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09(1Sam 01,02-02) How to be a Godly Mother

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Look with me in the OT to 1 Samuel. I want to share with you the profile of a godly mother.

We cannot exhaust all that is here, but we want to highlight some things that can be a guide or checklist for you by looking at the life of this remarkable woman and mother. If you want to know how to be a godly mother this morning, we perhaps have no better example to observe than Hannah.

The bible’s message on motherhood is certainly drowned out by society today. What many young mothers and young fathers are left with is a confusing message of self-centeredness mixed with guilt.

I don’t want to give the mothers today either a message on how to be more selfish, nor how to have more guilt. Rather, let’s talk about how to be a godly mom.

(1 Samuel 2:1-2)

That’s the best way to introduce you to Hannah. Her prayer and praise lets you know she was a special lady who knew her God.

Now let’s back up to chapter 1 and meet her family:

(1 Samuel 1:1-2)

Strange family: two wives, Peninnah and Hannah. Peninnah had children, Hannah did not.

Elkanah was a Levite, so he was at least in the priestly family.

We want to focus on Hannah, who demonstrates three qualities necessary for a godly mother:

I.    She had a right Husband relationship.

A.    She shared with him in worship. (1:3)

1.     She had a believing, worshiping husband.

2.     He went up each year (Exodus 23 indicates 3 times yearly).

3.     Godly fathers make for godly mothers! A worshiping father makes a better worshiper out of his wife.

4.     When Elkanah went up to worship, so did Hannah (1:7)

5.     In other words, they had a common bond of worship.

6.     Some of you have a difficult task: you have an unbelieving spouse at home.

        But if so, you also have a special ministry – did you know that?

1 Cor. 7:13-14 And a woman who has a husband who does not believe, if he is willing to live with her, let her not divorce him. For the unbelieving husband is sanctified by the wife, and the unbelieving wife is sanctified by the husband; otherwise your children would be unclean, but now they are holy.

7.     Now he wasn’t a perfect man, was he? He had his faults, didn’t he? Name one?

        Polygamist. Serious sin, but culturally accepted and common.

8.     You will not find your partner to be perfect – but that should not keep you from worshipping the Lord together in your imperfections.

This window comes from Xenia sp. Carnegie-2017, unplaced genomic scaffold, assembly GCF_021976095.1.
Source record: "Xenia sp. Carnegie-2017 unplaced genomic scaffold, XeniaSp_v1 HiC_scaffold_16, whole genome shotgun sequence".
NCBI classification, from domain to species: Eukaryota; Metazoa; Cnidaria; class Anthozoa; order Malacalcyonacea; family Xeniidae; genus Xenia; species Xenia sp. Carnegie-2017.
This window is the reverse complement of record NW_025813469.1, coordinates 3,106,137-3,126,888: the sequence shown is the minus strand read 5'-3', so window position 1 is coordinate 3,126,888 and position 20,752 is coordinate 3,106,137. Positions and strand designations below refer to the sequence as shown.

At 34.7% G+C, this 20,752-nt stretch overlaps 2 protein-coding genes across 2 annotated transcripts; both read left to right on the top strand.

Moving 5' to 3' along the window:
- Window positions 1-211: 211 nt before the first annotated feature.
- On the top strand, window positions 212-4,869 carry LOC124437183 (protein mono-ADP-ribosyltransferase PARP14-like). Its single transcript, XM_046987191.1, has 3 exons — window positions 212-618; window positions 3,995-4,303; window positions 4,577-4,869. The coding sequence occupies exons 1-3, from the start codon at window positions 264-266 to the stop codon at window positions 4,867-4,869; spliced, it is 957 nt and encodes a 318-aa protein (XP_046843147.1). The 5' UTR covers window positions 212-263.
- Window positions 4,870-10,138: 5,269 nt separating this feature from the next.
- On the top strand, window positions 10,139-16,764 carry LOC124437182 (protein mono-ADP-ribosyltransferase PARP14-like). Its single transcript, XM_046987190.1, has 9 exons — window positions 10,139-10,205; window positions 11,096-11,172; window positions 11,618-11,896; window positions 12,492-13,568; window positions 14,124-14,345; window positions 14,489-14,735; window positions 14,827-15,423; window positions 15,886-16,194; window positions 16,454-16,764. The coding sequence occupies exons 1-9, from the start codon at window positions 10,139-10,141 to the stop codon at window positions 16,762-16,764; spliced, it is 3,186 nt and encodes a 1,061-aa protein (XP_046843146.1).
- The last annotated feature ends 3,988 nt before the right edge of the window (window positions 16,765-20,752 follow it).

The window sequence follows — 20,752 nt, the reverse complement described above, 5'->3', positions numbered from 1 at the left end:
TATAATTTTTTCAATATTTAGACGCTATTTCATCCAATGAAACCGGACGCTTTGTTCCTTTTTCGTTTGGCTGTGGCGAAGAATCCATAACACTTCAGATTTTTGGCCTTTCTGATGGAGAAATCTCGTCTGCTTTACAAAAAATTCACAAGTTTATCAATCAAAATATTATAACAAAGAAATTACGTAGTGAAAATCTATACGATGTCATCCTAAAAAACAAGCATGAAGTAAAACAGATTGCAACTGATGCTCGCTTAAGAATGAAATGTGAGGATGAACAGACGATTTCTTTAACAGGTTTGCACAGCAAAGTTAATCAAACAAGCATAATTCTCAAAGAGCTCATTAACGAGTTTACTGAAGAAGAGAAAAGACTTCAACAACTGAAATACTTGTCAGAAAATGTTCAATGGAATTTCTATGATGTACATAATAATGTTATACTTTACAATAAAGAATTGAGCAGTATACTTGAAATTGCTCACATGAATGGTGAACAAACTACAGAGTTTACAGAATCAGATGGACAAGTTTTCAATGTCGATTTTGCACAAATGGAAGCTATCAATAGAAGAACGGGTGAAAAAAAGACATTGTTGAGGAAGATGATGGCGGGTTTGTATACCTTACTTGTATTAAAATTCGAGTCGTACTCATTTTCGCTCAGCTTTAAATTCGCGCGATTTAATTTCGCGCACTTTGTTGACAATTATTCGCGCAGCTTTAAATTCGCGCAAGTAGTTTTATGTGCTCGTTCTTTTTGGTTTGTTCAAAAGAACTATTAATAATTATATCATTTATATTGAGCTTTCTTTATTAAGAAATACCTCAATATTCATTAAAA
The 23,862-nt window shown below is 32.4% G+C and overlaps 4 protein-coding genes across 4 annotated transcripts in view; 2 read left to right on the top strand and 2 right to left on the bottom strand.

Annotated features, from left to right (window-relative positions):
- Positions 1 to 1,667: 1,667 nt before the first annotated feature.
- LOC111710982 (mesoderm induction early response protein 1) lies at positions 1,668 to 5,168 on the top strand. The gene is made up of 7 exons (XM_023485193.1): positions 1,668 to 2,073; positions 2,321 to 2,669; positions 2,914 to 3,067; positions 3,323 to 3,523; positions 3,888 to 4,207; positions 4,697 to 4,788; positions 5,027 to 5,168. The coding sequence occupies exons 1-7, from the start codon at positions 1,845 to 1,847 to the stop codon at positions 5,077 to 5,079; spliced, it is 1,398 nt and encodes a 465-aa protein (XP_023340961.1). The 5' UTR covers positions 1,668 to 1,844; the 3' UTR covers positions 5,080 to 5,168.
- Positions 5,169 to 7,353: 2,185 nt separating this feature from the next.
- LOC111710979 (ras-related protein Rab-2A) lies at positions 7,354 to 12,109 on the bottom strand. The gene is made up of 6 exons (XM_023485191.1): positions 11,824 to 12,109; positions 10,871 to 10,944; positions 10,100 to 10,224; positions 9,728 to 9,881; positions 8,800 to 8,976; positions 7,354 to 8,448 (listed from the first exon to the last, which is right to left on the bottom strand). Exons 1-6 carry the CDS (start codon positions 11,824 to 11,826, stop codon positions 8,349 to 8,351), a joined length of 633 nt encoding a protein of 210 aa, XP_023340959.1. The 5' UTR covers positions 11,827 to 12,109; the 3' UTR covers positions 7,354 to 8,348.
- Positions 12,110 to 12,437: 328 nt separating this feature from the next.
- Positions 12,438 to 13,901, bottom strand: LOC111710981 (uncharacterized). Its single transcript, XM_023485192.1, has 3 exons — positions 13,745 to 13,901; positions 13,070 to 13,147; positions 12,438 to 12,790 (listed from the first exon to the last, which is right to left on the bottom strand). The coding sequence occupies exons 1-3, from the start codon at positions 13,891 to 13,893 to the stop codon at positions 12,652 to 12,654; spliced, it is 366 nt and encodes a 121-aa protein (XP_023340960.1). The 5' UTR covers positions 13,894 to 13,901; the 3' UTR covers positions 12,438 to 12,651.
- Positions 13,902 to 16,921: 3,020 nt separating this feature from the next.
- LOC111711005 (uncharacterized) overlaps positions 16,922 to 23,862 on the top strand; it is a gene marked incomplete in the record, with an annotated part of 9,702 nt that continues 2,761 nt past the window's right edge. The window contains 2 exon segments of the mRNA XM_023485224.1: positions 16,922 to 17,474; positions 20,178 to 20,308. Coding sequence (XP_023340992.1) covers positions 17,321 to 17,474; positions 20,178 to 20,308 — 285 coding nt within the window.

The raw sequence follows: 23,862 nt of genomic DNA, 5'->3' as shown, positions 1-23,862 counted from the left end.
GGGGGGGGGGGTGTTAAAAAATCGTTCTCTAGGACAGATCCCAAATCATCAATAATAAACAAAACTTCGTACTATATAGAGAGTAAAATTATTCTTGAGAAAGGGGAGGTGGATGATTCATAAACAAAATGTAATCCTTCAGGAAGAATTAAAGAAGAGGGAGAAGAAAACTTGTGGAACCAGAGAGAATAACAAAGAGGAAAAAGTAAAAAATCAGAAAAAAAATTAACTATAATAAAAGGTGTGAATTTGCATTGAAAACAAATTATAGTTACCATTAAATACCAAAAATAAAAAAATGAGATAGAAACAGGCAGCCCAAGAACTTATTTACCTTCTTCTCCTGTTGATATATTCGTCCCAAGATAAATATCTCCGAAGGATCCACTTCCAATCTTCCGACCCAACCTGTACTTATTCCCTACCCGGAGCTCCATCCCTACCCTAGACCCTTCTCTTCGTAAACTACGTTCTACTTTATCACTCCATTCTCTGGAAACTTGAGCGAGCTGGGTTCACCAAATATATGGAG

9.     Don’t expect perfection. Where you find the love and worship of the lord, treasure that. That is rare enough.


B.    She shared with him in love. (1:4)

1.     A double portion. He honored her in his gift. Why? “He loved Hannah.”

2.     Marriage is not just physical: it is emotional and spiritual.

3.     Elkanah loved her in a special way and his love was her security.

II.  She had a right Heavenly relationship (1:9).

She had a problem, the other woman was able to give children. When she had a problem, did she lash out at the others? No, she went to the Lord with her problem. And she wept bitterly before the Lord. (10)

A.    She had a passion for God’s best.

1.     What was/is God’s best? Children. (11)

2.     She wanted a child because she believed that was God’s greatest gift.

Psalms 127:3 Behold, children are a heritage from the LORD, The fruit of the womb is a reward.

3.     Listen carefully: children are not a mistake, no matter the circumstance of their conception: they are a gift of God.

4.     A truly godly mother is not a reluctant mother. She has a passion for her children, sees them as a gift from God, and as a divine fulfillment.

B.    She was a woman of prayer (12).

1.     She wasn’t just doing her duty in prayer.

2.     Her lips were moving: she was impassioned, in conversation with her God.

3.     Why did she pray? Because she knew Elkanah wasn’t the source of her children, God was.

4.     How we need mothers who pray for their children.

C.    She was a woman of purpose (11).

1.     Her heavenly relationship meant she knew God had a plan for every child.

2.     She vowed to give her son to God. That was her greatest desire.

3.     How about you? Is your greatest desire to give your children to God?

D.    She was a woman of praise (chapter 2).

1.     What was the result?

2.     God answered her prayer. She gave birth to Samuel: heard of God.

3.     What was the response? In chapter 2, she is filled with praise.

4.     Do we praise God when we hear that someone is expecting a child?

III. She had a right Home relationship (21).

A.    She was dedicated to the child.

1.     She set aside her schedule to focus on her child.

B.    She dedicated the child to the Lord.

1.     She was obedient to God.

2.     She had the integrity to honor her vow before the Lord.

C.    She cared for that child the rest of his life.

That wasn’t the end of the story. The Lord never takes without giving. (2:21)

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